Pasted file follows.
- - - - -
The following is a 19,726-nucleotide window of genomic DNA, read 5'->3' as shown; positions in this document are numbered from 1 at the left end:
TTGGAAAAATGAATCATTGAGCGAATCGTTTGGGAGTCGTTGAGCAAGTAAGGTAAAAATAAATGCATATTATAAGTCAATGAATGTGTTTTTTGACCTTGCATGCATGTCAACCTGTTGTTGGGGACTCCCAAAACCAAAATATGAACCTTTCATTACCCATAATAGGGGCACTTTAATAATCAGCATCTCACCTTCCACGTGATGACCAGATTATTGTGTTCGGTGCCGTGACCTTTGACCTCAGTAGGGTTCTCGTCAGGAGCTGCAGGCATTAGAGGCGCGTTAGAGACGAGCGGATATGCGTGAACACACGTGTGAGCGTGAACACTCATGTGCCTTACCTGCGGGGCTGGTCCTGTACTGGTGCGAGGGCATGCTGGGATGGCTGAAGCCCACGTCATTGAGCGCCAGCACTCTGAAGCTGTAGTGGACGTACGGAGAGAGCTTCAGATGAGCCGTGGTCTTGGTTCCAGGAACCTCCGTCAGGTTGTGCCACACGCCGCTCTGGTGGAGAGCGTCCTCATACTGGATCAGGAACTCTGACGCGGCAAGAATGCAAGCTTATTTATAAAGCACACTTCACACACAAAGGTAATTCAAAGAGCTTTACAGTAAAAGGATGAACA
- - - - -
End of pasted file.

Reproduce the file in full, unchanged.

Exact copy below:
The following is a 19,726-nucleotide window of genomic DNA, read 5'->3' as shown; positions in this document are numbered from 1 at the left end:
TTGGAAAAATGAATCATTGAGCGAATCGTTTGGGAGTCGTTGAGCAAGTAAGGTAAAAATAAATGCATATTATAAGTCAATGAATGTGTTTTTTGACCTTGCATGCATGTCAACCTGTTGTTGGGGACTCCCAAAACCAAAATATGAACCTTTCATTACCCATAATAGGGGCACTTTAATAATCAGCATCTCACCTTCCACGTGATGACCAGATTATTGTGTTCGGTGCCGTGACCTTTGACCTCAGTAGGGTTCTCGTCAGGAGCTGCAGGCATTAGAGGCGCGTTAGAGACGAGCGGATATGCGTGAACACACGTGTGAGCGTGAACACTCATGTGCCTTACCTGCGGGGCTGGTCCTGTACTGGTGCGAGGGCATGCTGGGATGGCTGAAGCCCACGTCATTGAGCGCCAGCACTCTGAAGCTGTAGTGGACGTACGGAGAGAGCTTCAGATGAGCCGTGGTCTTGGTTCCAGGAACCTCCGTCAGGTTGTGCCACACGCCGCTCTGGTGGAGAGCGTCCTCATACTGGATCAGGAACTCTGACGCGGCAAGAATGCAAGCTTATTTATAAAGCACACTTCACACACAAAGGTAATTCAAAGAGCTTTACAGTAAAAGGATGAACA